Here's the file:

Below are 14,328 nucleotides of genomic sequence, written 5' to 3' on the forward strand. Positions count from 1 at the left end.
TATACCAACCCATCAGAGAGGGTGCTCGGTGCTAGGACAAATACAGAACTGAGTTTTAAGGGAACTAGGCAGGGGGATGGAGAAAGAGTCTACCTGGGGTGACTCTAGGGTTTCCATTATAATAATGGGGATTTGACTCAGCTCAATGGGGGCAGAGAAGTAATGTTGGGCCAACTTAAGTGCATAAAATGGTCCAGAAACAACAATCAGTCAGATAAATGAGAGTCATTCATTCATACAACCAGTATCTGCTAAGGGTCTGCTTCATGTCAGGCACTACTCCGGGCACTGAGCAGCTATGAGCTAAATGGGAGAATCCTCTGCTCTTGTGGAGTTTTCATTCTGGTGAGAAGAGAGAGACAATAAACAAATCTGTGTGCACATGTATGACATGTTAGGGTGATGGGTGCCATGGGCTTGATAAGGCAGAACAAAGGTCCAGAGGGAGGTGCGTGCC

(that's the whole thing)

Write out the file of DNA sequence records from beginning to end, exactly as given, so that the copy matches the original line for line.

Below are 14,328 nucleotides of genomic sequence, written 5' to 3' on the forward strand. Positions count from 1 at the left end.
TATACCAACCCATCAGAGAGGGTGCTCGGTGCTAGGACAAATACAGAACTGAGTTTTAAGGGAACTAGGCAGGGGGATGGAGAAAGAGTCTACCTGGGGTGACTCTAGGGTTTCCATTATAATAATGGGGATTTGACTCAGCTCAATGGGGGCAGAGAAGTAATGTTGGGCCAACTTAAGTGCATAAAATGGTCCAGAAACAACAATCAGTCAGATAAATGAGAGTCATTCATTCATACAACCAGTATCTGCTAAGGGTCTGCTTCATGTCAGGCACTACTCCGGGCACTGAGCAGCTATGAGCTAAATGGGAGAATCCTCTGCTCTTGTGGAGTTTTCATTCTGGTGAGAAGAGAGAGACAATAAACAAATCTGTGTGCACATGTATGACATGTTAGGGTGATGGGTGCCATGGGCTTGATAAGGCAGAACAAAGGTCCAGAGGGAGGTGCGTGCC